Wednesday, August 23, 2006

NPR Audio Files

Here is National Public Radio's (NPR) August 23, 2006 Day to Day report "Marketplace Report: Housing 'Bubble' Popped?" (about four minutes long). In this one David Lereah (chief economist for the National Association of Realtors) actually blames sellers for the housing slowdown. And this too "New Home-Sales Data Confirms Market Slowdown" (about 3.5 minutes long). Lots of "we knew it all along; this was predicted" BS.

Wow, David Lereah actually telling sellers they absolutely must lower the price of their houses even if it means taking a loss. The snowball has started rolling now and it's going to get bigger and bigger, faster and faster, and ultimately land with a big, fat, wet thud.

Here is NPR's August 22, 2006 Talk of the Nation "Where Is the Housing Market Headed?" (long, about 45 minutes). The first two guest speakers are pretty much useless IMO and it doesn't get even remotely interesting until the last third. One point not to miss is the fact that places like the Bay Area ("glamour" areas) are particularly susceptible to boom/bust cycles.

1. Lawrence Yun, senior economist with the National Association of Realtors

2. Elizabeth Razzi, author of The Fearless Home Buyer: Razzi's Rules for Staying in Control of the Deal; real estate journalist

3. Robert Shiller, author of Irrational Exuberance; professor of economics at Yale University

If you want to skip the long program above, here is just one caller's (a Bay Area real estate broker's) comments about the local RE market as well as Robert Shiller's response.


Anonymous said...

I just had a friend tell me he bought a Mill Valley POS for next to a mill.

He mentioned that his great credit got him a no down payment loan.

This was ironic 'cause I was just about to tell about this blog and other resources.

I hadn't seen him for a while and remembered that he was wanting to buy.

I didn't mention anything about this blog or the current state of affairs.

Any opinions?

I saw the house and it looks like a true POS.

Is location location location true?

Anonymous said...

Sorry if the post was off topic.

I am worried about my friend and his commitment to house payments and property tax etc.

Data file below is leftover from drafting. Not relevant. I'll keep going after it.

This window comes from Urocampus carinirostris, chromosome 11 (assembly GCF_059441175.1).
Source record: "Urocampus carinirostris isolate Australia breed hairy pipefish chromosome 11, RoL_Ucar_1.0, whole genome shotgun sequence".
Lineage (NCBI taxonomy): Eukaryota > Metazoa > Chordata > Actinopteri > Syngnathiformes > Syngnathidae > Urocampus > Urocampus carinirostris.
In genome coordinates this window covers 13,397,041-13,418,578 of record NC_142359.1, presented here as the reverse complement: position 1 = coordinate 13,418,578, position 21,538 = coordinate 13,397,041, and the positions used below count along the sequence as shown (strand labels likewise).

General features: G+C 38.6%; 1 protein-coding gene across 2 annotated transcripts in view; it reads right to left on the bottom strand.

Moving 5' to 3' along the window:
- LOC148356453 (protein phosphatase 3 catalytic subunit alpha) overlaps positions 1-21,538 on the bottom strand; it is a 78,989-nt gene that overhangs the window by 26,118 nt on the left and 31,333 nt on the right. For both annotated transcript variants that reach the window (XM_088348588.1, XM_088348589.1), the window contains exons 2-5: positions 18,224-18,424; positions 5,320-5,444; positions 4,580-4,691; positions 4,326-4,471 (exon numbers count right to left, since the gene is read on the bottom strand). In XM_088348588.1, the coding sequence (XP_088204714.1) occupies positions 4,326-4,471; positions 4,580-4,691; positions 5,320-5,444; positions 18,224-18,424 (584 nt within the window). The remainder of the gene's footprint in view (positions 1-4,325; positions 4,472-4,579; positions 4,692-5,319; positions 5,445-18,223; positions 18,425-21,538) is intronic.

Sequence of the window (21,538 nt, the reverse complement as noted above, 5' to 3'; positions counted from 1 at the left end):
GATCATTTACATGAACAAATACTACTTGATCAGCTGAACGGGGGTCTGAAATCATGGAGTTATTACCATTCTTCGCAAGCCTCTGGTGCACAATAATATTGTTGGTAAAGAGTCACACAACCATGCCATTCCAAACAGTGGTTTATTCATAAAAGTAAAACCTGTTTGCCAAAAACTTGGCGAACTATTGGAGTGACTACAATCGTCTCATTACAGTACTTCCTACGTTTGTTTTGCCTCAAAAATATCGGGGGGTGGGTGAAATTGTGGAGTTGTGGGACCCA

He is sure the value will rise.
I don't want to burst his euphoric bubble.

What's up with a no down payment loan?

Marinite, thanks again for this forum.

I listened to the NPR stuff and it only confirmed my bubble belief.

Anonymous said...

I heard this NPR stuff on the radio the other day and it struck me how the pace of the "down market" discussion has quickened on the local and national stages within the past several weeks. Looks like the recognition of year over year losses forces these guys to be, well, closer to honest...

Marinite said...

conflicted -

Other than what I say in my posts, I won't comment on how wise your friend was or what he should do. Other people who leave comments on this blog are free to say what they want as long as it's appropriate. But frankly, if he has already committed then what can you do?

But thanks for sharing this tidbit of your life as it goes to show that there are no-down "toxic" loans being used even in Marin. Not that there was any doubt, but there it is.

marine_explorer said...

I spoke with a local res. contractor yesterday who wasn't aware of the high incidence of toxic loans in CA, and what that could mean to our local market. Discussing bay area loan stats was enough to prompt a few nervous laughs at future scenarios for local homeowners.

Looking over the hills of Tiburon, we had to wonder how many were too wealthy to care--and who are slowly sinking in debt? From my single vantage point, it's really hard to know how bad things may get for individuals or as a part of a larger picture.

From this conversation, I was reminded how we all have a limited view of the situation, whether we’re builders, bankers, or consumers. And, given what has transpired already, it’s best we shun the talking heads and focus on how this will affect us personally. Will that mortgage kill you eventually? Is it really a buyers market now—should you go for it—or wait? Is Marin really immune from a housing downturn?

Whether the media is upbeat or pessimistic, it’s important we all have a broad enough view to distinguish hype from well-reasoned advice. Applying those critical-thinking skills is our best protection.

Anonymous said...

Whether there is a bubble or not does not matter. The truth is that the more reports on the "bubble" the more there is a bubble.
Markets are the fruits of self fulfilling prophecies.

In other words blogging is not an innocent sport and one can not "report" without being part of the scene as an outside observer would be.

This being said a lot of people belive that there is a bubble which means that there is one. A lot of people believe that buying opportunities will occur when the bubble will "burst". That mean that the down will be followed by an up and the cycles on either sides will be faster than we have ever experienced before.

So get your money ready and start your engines...

Anonymous said...

In other words blogging is not an innocent sport and one can not "report" without being part of the scene as an outside observer would be.

Really--how does this assumption hold up under critical scrutiny? I'm seeing a bit of mistaken causality here, where belief takes on too large a role. Granted, psychology followed the market up, but that's because there were actual opportunities in place--such as cheap credit--to drive the bubble. In a similar way, psychology will follow the market down--but that's only a reflection of the actual market of overpriced homes, poor affordability, tightening credit, and decreased speculation. Psychology is a lagging indicator of an already present reality.

Lereah, Shiller, or bloggers can talk all they want. What is spin and what is sage advice will be decided by the market—not the other way around.